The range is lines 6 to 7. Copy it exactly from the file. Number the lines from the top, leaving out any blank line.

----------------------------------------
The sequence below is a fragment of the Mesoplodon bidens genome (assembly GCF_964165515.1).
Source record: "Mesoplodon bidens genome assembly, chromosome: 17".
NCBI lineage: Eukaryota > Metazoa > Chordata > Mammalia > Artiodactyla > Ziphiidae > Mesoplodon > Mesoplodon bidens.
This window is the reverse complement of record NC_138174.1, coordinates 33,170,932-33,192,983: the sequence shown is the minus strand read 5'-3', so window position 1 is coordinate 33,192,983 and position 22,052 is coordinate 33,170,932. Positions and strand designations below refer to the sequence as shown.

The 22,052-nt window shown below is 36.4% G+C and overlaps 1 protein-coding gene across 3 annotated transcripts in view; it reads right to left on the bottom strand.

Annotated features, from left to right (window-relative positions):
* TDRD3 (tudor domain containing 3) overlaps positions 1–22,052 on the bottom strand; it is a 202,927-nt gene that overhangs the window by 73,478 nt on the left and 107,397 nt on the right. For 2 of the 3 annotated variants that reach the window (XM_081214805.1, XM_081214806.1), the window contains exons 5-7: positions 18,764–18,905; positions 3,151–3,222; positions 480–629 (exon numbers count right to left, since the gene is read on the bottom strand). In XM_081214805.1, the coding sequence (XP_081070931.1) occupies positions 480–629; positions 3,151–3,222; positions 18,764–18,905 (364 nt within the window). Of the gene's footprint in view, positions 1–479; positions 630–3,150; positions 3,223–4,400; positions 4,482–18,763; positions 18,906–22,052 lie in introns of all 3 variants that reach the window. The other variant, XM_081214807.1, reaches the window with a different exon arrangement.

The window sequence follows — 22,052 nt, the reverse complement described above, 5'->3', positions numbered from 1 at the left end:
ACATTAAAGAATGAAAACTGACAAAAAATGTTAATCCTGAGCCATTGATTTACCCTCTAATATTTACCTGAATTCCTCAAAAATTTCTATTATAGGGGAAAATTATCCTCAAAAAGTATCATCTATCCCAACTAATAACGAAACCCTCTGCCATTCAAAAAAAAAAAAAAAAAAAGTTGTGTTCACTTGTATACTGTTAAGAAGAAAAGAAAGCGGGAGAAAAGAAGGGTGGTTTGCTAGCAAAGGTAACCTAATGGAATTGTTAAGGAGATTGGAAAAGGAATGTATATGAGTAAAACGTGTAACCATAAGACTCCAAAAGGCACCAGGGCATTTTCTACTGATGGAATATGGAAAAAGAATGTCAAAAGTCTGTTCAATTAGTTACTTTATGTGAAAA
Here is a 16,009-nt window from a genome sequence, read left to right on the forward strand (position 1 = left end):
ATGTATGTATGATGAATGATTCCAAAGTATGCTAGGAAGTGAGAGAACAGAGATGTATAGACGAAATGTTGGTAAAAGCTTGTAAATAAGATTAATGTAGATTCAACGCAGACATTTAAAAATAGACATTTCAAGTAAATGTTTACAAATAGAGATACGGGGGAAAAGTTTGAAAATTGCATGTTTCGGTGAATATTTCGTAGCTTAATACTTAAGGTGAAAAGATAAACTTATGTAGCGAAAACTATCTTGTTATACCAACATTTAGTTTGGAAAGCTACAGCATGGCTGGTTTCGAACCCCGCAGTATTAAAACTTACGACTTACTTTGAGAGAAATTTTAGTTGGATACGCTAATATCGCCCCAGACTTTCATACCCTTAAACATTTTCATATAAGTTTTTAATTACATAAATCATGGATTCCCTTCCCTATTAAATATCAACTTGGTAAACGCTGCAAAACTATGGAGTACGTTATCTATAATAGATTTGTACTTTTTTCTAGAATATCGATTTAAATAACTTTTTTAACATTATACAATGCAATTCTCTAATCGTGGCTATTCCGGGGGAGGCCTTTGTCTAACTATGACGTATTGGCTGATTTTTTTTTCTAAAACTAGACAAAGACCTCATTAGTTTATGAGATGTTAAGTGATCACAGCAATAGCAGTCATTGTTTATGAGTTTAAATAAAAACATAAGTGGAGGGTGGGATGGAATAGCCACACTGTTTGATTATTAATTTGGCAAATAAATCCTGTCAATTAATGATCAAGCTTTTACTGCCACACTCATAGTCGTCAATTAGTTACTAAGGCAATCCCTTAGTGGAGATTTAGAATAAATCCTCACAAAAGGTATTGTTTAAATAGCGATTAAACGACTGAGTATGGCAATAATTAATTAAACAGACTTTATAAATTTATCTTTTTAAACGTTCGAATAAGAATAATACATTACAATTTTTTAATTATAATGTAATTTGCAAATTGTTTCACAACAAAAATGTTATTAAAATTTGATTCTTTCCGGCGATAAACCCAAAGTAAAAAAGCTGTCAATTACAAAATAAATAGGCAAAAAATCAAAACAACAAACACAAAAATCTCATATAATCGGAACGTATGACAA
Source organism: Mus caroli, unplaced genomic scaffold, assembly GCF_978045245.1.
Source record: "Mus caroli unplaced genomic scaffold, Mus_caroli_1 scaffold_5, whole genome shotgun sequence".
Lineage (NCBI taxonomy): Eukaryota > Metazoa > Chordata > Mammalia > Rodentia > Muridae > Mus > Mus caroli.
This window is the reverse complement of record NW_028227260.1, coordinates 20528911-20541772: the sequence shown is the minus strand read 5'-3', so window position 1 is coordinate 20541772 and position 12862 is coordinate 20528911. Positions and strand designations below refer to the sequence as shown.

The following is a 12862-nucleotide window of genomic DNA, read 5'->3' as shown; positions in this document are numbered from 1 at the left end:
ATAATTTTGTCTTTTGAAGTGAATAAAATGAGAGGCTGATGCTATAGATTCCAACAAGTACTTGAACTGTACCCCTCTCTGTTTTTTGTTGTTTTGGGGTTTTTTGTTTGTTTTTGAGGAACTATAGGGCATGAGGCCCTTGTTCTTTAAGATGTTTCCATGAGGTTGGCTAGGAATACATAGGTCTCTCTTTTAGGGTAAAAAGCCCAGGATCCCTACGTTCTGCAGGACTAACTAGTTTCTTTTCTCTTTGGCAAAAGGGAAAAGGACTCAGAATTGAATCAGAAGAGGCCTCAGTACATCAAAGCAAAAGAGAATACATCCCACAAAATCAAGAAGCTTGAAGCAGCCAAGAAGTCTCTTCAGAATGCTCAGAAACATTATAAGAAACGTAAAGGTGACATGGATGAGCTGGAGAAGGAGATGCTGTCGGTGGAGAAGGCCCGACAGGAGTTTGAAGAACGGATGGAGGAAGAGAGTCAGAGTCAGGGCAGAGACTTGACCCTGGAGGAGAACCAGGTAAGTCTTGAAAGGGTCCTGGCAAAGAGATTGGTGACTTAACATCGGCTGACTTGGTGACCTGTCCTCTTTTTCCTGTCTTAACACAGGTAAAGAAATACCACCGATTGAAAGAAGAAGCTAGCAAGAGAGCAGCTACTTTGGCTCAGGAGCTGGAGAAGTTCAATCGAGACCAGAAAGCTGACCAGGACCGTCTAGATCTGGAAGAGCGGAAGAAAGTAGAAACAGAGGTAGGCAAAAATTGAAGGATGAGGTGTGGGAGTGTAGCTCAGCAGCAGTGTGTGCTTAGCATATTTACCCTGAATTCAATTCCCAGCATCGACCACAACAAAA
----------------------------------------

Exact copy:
Annotated features, from left to right (window-relative positions):
* TDRD3 (tudor domain containing 3) overlaps positions 1–22,052 on the bottom strand; it is a 202,927-nt gene that overhangs the window by 73,478 nt on the left and 107,397 nt on the right. For 2 of the 3 annotated variants that reach the window (XM_081214805.1, XM_081214806.1), the window contains exons 5-7: positions 18,764–18,905; positions 3,151–3,222; positions 480–629 (exon numbers count right to left, since the gene is read on the bottom strand). In XM_081214805.1, the coding sequence (XP_081070931.1) occupies positions 480–629; positions 3,151–3,222; positions 18,764–18,905 (364 nt within the window). Of the gene's footprint in view, positions 1–479; positions 630–3,150; positions 3,223–4,400; positions 4,482–18,763; positions 18,906–22,052 lie in introns of all 3 variants that reach the window. The other variant, XM_081214807.1, reaches the window with a different exon arrangement.